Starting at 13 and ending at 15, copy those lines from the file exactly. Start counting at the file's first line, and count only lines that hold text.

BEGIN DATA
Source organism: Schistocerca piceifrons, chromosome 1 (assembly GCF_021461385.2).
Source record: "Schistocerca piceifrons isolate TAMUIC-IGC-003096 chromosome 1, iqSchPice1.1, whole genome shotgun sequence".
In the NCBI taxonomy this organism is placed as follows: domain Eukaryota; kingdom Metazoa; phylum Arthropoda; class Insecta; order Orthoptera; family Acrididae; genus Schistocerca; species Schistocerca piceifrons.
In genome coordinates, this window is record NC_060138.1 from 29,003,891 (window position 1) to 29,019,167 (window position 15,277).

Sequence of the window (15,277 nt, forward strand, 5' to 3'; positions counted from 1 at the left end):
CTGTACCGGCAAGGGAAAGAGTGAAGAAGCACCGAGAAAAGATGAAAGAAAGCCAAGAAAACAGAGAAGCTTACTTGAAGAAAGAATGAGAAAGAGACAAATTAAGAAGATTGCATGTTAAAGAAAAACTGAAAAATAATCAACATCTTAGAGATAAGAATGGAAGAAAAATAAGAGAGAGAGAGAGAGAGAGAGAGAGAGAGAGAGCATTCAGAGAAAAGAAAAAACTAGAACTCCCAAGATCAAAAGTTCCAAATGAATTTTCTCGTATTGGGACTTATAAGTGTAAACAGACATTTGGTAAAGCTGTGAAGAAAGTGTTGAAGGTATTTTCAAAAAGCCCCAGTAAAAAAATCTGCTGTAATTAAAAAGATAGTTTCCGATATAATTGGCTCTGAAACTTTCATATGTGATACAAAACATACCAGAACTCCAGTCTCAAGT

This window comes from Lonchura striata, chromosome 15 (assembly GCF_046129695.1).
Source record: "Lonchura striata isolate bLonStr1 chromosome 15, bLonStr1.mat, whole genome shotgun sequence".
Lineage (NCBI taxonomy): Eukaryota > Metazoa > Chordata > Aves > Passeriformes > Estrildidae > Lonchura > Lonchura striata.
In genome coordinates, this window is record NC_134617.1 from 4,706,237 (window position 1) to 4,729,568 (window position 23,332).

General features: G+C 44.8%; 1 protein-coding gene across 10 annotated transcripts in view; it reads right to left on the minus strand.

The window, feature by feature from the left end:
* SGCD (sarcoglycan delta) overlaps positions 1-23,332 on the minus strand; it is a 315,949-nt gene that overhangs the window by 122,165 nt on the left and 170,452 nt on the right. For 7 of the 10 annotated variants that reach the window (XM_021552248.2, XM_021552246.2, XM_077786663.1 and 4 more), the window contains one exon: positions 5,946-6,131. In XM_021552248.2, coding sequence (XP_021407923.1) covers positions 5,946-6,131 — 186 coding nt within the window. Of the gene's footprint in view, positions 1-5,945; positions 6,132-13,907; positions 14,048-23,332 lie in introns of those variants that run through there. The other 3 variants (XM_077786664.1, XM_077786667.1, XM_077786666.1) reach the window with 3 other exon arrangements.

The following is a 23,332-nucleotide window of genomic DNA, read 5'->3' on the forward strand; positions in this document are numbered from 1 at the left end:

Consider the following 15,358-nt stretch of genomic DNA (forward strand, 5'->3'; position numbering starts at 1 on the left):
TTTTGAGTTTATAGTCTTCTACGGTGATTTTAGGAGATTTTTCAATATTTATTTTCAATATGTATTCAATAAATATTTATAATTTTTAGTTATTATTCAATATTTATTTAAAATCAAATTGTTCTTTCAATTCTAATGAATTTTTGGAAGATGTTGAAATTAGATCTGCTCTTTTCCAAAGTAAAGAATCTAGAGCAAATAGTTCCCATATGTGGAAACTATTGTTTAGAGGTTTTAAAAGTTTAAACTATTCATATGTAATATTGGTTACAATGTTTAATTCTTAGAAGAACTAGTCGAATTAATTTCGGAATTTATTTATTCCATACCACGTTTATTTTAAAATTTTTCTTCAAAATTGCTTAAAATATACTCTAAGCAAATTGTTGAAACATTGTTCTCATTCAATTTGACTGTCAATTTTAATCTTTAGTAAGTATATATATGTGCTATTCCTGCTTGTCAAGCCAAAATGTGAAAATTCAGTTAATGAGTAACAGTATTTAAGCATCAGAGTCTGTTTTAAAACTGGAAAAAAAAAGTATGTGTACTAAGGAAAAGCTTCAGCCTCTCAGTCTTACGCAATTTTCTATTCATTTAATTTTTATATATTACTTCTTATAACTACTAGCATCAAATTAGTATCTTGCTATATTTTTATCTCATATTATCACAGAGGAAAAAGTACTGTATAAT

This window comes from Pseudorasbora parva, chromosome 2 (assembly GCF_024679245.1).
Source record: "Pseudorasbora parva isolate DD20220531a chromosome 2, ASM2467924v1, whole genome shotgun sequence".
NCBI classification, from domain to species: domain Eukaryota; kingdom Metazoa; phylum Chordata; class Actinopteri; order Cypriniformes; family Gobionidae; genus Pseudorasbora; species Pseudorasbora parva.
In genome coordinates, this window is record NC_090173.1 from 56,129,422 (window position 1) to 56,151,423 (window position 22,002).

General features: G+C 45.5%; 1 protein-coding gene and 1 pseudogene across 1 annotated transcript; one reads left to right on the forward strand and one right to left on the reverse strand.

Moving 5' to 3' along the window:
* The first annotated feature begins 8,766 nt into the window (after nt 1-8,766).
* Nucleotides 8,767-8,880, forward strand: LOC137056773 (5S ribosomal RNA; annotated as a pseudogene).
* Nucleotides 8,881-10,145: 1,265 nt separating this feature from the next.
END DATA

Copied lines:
* SGCD (sarcoglycan delta) overlaps positions 1-23,332 on the minus strand; it is a 315,949-nt gene that overhangs the window by 122,165 nt on the left and 170,452 nt on the right. For 7 of the 10 annotated variants that reach the window (XM_021552248.2, XM_021552246.2, XM_077786663.1 and 4 more), the window contains one exon: positions 5,946-6,131. In XM_021552248.2, coding sequence (XP_021407923.1) covers positions 5,946-6,131 — 186 coding nt within the window. Of the gene's footprint in view, positions 1-5,945; positions 6,132-13,907; positions 14,048-23,332 lie in introns of those variants that run through there. The other 3 variants (XM_077786664.1, XM_077786667.1, XM_077786666.1) reach the window with 3 other exon arrangements.

The following is a 23,332-nucleotide window of genomic DNA, read 5'->3' on the forward strand; positions in this document are numbered from 1 at the left end:

Consider the following 15,358-nt stretch of genomic DNA (forward strand, 5'->3'; position numbering starts at 1 on the left):